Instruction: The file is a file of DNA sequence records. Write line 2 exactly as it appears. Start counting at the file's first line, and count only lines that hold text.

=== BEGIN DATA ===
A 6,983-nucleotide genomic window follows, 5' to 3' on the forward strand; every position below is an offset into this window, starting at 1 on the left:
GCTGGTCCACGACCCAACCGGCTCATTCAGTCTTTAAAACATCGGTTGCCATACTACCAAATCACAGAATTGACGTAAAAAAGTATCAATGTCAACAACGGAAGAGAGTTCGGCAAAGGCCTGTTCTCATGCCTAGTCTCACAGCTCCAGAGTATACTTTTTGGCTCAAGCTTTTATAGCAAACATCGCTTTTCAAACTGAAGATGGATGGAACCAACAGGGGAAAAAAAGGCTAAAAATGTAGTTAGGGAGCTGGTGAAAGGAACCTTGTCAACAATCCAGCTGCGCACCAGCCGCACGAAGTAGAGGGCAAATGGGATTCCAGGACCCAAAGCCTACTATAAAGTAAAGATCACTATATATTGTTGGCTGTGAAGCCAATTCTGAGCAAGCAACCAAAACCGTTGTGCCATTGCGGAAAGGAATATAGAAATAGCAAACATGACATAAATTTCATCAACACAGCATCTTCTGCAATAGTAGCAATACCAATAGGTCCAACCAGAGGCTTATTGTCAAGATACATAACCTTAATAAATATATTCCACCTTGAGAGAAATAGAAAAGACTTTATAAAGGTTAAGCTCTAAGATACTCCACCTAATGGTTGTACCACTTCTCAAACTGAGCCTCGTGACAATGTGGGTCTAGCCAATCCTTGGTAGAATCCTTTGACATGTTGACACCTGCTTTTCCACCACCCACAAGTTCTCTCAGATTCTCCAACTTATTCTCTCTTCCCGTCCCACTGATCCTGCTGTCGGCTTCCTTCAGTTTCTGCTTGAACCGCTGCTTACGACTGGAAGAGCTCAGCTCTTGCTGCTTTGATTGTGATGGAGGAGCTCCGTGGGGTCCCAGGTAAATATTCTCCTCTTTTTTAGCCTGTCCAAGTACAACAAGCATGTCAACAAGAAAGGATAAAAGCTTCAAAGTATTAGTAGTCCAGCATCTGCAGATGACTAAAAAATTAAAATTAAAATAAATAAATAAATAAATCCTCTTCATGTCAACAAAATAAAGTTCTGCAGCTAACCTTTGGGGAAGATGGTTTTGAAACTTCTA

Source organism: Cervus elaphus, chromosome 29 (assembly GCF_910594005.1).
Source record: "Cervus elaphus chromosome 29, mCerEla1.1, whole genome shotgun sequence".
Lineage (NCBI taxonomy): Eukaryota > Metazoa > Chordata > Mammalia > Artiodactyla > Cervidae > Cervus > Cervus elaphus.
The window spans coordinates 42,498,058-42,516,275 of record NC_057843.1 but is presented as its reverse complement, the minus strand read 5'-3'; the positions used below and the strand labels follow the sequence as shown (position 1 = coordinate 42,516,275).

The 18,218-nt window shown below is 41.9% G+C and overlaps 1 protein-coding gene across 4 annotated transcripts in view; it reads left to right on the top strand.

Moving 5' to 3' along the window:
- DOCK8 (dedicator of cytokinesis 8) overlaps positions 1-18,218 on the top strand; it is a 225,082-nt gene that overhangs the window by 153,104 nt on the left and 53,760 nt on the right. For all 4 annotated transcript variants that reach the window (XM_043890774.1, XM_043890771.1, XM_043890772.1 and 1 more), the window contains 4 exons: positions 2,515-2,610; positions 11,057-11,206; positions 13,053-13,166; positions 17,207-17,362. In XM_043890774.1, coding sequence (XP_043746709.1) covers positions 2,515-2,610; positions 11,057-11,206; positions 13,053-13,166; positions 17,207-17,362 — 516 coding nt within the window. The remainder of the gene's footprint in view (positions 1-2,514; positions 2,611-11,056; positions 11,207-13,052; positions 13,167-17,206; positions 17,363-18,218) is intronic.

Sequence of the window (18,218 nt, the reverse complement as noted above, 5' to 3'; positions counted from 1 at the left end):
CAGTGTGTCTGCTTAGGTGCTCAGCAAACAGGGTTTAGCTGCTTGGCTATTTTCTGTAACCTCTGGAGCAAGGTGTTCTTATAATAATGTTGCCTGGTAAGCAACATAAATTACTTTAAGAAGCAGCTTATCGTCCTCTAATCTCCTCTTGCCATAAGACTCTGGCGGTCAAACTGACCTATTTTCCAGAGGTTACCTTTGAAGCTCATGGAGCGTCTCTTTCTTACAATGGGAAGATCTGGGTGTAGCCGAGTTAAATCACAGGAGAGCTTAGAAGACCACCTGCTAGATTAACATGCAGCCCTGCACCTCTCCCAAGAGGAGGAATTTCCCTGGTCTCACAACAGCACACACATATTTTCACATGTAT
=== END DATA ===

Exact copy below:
GCTGGTCCACGACCCAACCGGCTCATTCAGTCTTTAAAACATCGGTTGCCATACTACCAAATCACAGAATTGACGTAAAAAAGTATCAATGTCAACAACGGAAGAGAGTTCGGCAAAGGCCTGTTCTCATGCCTAGTCTCACAGCTCCAGAGTATACTTTTTGGCTCAAGCTTTTATAGCAAACATCGCTTTTCAAACTGAAGATGGATGGAACCAACAGGGGAAAAAAAGGCTAAAAATGTAGTTAGGGAGCTGGTGAAAGGAACCTTGTCAACAATCCAGCTGCGCACCAGCCGCACGAAGTAGAGGGCAAATGGGATTCCAGGACCCAAAGCCTACTATAAAGTAAAGATCACTATATATTGTTGGCTGTGAAGCCAATTCTGAGCAAGCAACCAAAACCGTTGTGCCATTGCGGAAAGGAATATAGAAATAGCAAACATGACATAAATTTCATCAACACAGCATCTTCTGCAATAGTAGCAATACCAATAGGTCCAACCAGAGGCTTATTGTCAAGATACATAACCTTAATAAATATATTCCACCTTGAGAGAAATAGAAAAGACTTTATAAAGGTTAAGCTCTAAGATACTCCACCTAATGGTTGTACCACTTCTCAAACTGAGCCTCGTGACAATGTGGGTCTAGCCAATCCTTGGTAGAATCCTTTGACATGTTGACACCTGCTTTTCCACCACCCACAAGTTCTCTCAGATTCTCCAACTTATTCTCTCTTCCCGTCCCACTGATCCTGCTGTCGGCTTCCTTCAGTTTCTGCTTGAACCGCTGCTTACGACTGGAAGAGCTCAGCTCTTGCTGCTTTGATTGTGATGGAGGAGCTCCGTGGGGTCCCAGGTAAATATTCTCCTCTTTTTTAGCCTGTCCAAGTACAACAAGCATGTCAACAAGAAAGGATAAAAGCTTCAAAGTATTAGTAGTCCAGCATCTGCAGATGACTAAAAAATTAAAATTAAAATAAATAAATAAATAAATCCTCTTCATGTCAACAAAATAAAGTTCTGCAGCTAACCTTTGGGGAAGATGGTTTTGAAACTTCTA